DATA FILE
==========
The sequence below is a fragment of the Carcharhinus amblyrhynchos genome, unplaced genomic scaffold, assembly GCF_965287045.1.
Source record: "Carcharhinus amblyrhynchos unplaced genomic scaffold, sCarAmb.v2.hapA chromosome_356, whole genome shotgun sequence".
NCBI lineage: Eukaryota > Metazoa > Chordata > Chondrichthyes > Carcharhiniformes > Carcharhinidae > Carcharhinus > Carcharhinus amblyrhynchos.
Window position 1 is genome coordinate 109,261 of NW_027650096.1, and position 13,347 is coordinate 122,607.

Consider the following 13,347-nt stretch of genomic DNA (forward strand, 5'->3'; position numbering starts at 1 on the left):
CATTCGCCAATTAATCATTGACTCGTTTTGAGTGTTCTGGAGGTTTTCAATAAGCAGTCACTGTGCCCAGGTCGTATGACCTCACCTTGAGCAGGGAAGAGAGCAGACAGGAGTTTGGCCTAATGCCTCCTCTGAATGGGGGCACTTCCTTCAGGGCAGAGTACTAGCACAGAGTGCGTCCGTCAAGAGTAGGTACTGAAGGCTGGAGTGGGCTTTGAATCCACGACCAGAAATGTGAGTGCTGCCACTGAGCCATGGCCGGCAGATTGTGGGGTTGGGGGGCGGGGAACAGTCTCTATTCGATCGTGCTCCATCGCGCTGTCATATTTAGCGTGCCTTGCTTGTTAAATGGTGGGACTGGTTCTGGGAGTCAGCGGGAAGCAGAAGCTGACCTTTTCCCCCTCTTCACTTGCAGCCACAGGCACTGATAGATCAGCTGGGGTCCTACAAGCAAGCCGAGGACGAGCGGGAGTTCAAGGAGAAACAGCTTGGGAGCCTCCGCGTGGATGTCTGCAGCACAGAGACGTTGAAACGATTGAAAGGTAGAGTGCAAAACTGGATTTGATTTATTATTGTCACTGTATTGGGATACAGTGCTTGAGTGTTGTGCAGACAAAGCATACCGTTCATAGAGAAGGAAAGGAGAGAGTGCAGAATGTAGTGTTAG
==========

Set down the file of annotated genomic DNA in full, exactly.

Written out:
The sequence below is a fragment of the Carcharhinus amblyrhynchos genome, unplaced genomic scaffold, assembly GCF_965287045.1.
Source record: "Carcharhinus amblyrhynchos unplaced genomic scaffold, sCarAmb.v2.hapA chromosome_356, whole genome shotgun sequence".
NCBI lineage: Eukaryota > Metazoa > Chordata > Chondrichthyes > Carcharhiniformes > Carcharhinidae > Carcharhinus > Carcharhinus amblyrhynchos.
Window position 1 is genome coordinate 109,261 of NW_027650096.1, and position 13,347 is coordinate 122,607.

Consider the following 13,347-nt stretch of genomic DNA (forward strand, 5'->3'; position numbering starts at 1 on the left):
CATTCGCCAATTAATCATTGACTCGTTTTGAGTGTTCTGGAGGTTTTCAATAAGCAGTCACTGTGCCCAGGTCGTATGACCTCACCTTGAGCAGGGAAGAGAGCAGACAGGAGTTTGGCCTAATGCCTCCTCTGAATGGGGGCACTTCCTTCAGGGCAGAGTACTAGCACAGAGTGCGTCCGTCAAGAGTAGGTACTGAAGGCTGGAGTGGGCTTTGAATCCACGACCAGAAATGTGAGTGCTGCCACTGAGCCATGGCCGGCAGATTGTGGGGTTGGGGGGCGGGGAACAGTCTCTATTCGATCGTGCTCCATCGCGCTGTCATATTTAGCGTGCCTTGCTTGTTAAATGGTGGGACTGGTTCTGGGAGTCAGCGGGAAGCAGAAGCTGACCTTTTCCCCCTCTTCACTTGCAGCCACAGGCACTGATAGATCAGCTGGGGTCCTACAAGCAAGCCGAGGACGAGCGGGAGTTCAAGGAGAAACAGCTTGGGAGCCTCCGCGTGGATGTCTGCAGCACAGAGACGTTGAAACGATTGAAAGGTAGAGTGCAAAACTGGATTTGATTTATTATTGTCACTGTATTGGGATACAGTGCTTGAGTGTTGTGCAGACAAAGCATACCGTTCATAGAGAAGGAAAGGAGAGAGTGCAGAATGTAGTGTTAG